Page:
It was October of 2020, and the world was still eerily quiet: a silent summer broken only by the two-minute serenade of pots and pans for the frontline workers at 7 p.m., with everyone stuck at home in their COVID-19 “pods” filling up the days with whatever they could. Marquis Grissom Jr. and his friends were no different.
“I mean, we were like everyone else,” he said. “Just trying to find something to do while we waited for the world.”
Marquis was 18 at the time, and the COVID-19 pandemic had delayed his matriculation to Georgia Tech, where he would excel as a pitcher and eventually become a Washington Nationals draft pick in 2022. But that was all in the future. For now, he was part of a group of eight up-and-coming baseball players from the metro Atlanta area that, with the help of Grissom’s father, had come to Fayetteville, Ga., to train. They were the inaugural “Hill Boys,” who, along with their three coaches, created a space for Black players with an ethos built on three tenets: hard work, imparting generational wisdom, and community.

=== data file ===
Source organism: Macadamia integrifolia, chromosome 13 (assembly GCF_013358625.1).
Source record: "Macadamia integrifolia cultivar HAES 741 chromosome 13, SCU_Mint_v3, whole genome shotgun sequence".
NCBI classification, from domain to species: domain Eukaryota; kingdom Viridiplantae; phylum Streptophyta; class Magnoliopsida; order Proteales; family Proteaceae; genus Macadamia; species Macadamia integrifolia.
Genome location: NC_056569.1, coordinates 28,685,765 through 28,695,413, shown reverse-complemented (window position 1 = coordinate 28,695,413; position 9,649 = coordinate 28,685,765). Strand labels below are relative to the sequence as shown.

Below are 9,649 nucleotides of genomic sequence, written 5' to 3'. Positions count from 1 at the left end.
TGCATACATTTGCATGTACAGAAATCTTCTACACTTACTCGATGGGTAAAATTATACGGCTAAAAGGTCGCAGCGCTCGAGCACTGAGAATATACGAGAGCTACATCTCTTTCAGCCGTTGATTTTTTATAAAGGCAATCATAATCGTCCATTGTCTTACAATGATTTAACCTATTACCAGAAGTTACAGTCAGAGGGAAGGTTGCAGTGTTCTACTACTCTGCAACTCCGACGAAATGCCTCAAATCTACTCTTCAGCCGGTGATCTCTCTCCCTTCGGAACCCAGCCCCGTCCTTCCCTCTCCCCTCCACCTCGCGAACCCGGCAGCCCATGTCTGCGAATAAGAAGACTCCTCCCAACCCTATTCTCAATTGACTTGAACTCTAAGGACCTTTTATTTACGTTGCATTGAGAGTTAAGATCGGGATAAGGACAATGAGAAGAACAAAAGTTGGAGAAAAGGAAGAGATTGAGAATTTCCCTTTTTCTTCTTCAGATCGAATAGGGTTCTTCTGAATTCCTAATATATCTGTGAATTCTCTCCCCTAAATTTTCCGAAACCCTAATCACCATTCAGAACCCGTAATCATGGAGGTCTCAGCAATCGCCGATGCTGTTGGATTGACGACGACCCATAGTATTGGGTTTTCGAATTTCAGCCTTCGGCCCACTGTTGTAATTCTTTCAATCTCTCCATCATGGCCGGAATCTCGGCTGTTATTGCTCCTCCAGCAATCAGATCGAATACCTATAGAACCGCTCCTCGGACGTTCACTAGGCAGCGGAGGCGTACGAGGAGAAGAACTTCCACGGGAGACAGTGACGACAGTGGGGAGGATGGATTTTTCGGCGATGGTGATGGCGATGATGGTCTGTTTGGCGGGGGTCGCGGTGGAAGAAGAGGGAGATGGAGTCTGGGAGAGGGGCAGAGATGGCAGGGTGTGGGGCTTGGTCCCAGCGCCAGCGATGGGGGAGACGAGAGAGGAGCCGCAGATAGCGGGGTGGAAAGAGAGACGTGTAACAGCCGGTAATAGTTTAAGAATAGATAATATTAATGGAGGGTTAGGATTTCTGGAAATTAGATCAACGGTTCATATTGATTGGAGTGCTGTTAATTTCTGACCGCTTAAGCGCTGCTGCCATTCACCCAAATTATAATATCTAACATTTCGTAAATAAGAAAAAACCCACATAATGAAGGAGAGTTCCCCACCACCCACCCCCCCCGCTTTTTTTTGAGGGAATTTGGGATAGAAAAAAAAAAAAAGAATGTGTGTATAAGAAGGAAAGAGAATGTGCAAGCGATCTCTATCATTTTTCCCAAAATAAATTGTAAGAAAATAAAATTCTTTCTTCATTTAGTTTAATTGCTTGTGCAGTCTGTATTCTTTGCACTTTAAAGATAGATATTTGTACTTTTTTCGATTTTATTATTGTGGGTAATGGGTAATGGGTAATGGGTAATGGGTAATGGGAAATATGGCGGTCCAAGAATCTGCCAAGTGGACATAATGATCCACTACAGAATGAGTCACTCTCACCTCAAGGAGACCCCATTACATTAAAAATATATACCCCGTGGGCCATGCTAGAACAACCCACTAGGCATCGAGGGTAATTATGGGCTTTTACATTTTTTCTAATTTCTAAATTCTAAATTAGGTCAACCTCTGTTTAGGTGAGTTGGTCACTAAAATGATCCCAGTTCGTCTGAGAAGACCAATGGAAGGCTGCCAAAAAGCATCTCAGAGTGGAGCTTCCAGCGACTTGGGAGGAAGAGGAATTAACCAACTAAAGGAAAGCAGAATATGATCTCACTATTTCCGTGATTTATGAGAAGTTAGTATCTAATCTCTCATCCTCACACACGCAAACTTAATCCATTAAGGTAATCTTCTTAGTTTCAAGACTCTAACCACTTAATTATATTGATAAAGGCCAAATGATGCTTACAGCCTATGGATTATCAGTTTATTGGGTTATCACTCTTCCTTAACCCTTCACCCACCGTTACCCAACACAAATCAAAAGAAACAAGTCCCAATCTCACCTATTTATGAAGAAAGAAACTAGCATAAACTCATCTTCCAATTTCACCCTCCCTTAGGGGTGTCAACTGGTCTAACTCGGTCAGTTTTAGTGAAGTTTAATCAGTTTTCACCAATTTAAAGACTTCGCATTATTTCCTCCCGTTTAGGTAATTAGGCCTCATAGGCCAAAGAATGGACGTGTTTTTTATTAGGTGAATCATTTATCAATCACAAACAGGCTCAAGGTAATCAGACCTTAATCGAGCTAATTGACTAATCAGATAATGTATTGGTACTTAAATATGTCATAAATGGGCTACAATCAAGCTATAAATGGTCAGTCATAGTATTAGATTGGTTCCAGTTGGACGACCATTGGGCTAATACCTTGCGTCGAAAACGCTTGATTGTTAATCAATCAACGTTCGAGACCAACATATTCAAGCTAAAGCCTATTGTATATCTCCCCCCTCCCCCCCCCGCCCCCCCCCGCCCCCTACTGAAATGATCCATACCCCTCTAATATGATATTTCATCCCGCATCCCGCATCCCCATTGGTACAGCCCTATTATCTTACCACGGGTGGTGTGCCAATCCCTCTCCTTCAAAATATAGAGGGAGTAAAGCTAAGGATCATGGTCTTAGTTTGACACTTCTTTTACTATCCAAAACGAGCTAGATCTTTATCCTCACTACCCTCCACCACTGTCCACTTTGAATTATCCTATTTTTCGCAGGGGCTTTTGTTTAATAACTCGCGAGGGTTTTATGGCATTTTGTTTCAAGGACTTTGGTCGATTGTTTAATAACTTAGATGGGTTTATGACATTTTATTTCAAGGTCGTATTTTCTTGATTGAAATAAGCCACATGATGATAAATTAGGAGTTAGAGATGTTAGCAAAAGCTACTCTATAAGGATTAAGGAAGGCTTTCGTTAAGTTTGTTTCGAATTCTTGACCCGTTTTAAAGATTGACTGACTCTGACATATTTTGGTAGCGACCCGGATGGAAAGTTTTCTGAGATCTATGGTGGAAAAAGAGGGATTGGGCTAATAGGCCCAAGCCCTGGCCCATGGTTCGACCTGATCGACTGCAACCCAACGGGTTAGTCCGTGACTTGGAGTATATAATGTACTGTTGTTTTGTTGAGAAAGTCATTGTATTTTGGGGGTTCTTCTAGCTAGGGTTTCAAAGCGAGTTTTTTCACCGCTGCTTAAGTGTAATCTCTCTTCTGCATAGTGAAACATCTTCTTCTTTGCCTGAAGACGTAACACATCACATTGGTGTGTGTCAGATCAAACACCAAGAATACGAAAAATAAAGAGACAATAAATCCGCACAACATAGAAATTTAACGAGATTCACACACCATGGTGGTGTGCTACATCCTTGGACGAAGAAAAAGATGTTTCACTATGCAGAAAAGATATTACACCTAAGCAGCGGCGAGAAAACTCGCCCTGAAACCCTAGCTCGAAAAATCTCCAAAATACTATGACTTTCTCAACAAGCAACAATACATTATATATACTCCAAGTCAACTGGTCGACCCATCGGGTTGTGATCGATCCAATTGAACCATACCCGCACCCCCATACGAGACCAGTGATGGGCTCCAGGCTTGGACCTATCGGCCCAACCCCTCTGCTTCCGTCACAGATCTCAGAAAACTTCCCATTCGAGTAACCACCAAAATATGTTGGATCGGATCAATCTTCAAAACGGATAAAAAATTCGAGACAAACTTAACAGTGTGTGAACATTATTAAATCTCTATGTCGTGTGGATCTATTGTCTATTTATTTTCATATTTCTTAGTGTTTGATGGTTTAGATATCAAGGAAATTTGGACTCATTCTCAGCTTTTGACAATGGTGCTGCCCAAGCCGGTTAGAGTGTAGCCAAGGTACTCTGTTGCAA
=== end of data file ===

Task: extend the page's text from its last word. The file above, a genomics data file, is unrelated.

From the very beginning, they would see just how much work they would need to put in. At the start of the first practice session, they were faced with a hill—literally. The hill wasn’t particularly steep, so craning your neck to see the top wasn’t necessary. But it was big: the size of an entire baseball field featuring a solid incline. One lap around the hill routinely left a myriad of Hill Boys splayed out on the grass, clutching their stomachs.
For the players, this was their first time getting acquainted with the hill, a spot that became their training ground for their pre-spring training workouts. But Marquis Grissom Sr. was deeply familiar with the hill, and the image is just as striking as when he first saw it years before.